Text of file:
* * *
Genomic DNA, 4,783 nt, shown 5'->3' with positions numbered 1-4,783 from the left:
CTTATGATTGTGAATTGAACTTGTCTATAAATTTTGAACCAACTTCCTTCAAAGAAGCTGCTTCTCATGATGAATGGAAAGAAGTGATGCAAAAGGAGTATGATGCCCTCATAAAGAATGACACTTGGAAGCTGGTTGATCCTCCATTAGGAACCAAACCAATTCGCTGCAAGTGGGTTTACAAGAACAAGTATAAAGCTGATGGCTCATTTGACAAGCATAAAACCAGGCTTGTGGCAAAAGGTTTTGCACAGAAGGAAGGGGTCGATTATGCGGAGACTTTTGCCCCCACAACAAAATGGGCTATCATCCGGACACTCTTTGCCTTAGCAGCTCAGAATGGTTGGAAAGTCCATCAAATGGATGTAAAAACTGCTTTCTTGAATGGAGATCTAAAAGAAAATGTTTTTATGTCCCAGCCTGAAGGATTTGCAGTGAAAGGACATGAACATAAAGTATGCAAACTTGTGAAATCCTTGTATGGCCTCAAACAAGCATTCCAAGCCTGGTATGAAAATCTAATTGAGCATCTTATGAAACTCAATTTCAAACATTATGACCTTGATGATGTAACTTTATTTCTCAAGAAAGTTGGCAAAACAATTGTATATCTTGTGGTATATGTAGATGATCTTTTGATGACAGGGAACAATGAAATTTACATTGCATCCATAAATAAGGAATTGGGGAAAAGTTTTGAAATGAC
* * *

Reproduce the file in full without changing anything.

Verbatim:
Genomic DNA, 4,783 nt, shown 5'->3' with positions numbered 1-4,783 from the left:
CTTATGATTGTGAATTGAACTTGTCTATAAATTTTGAACCAACTTCCTTCAAAGAAGCTGCTTCTCATGATGAATGGAAAGAAGTGATGCAAAAGGAGTATGATGCCCTCATAAAGAATGACACTTGGAAGCTGGTTGATCCTCCATTAGGAACCAAACCAATTCGCTGCAAGTGGGTTTACAAGAACAAGTATAAAGCTGATGGCTCATTTGACAAGCATAAAACCAGGCTTGTGGCAAAAGGTTTTGCACAGAAGGAAGGGGTCGATTATGCGGAGACTTTTGCCCCCACAACAAAATGGGCTATCATCCGGACACTCTTTGCCTTAGCAGCTCAGAATGGTTGGAAAGTCCATCAAATGGATGTAAAAACTGCTTTCTTGAATGGAGATCTAAAAGAAAATGTTTTTATGTCCCAGCCTGAAGGATTTGCAGTGAAAGGACATGAACATAAAGTATGCAAACTTGTGAAATCCTTGTATGGCCTCAAACAAGCATTCCAAGCCTGGTATGAAAATCTAATTGAGCATCTTATGAAACTCAATTTCAAACATTATGACCTTGATGATGTAACTTTATTTCTCAAGAAAGTTGGCAAAACAATTGTATATCTTGTGGTATATGTAGATGATCTTTTGATGACAGGGAACAATGAAATTTACATTGCATCCATAAATAAGGAATTGGGGAAAAGTTTTGAAATGAC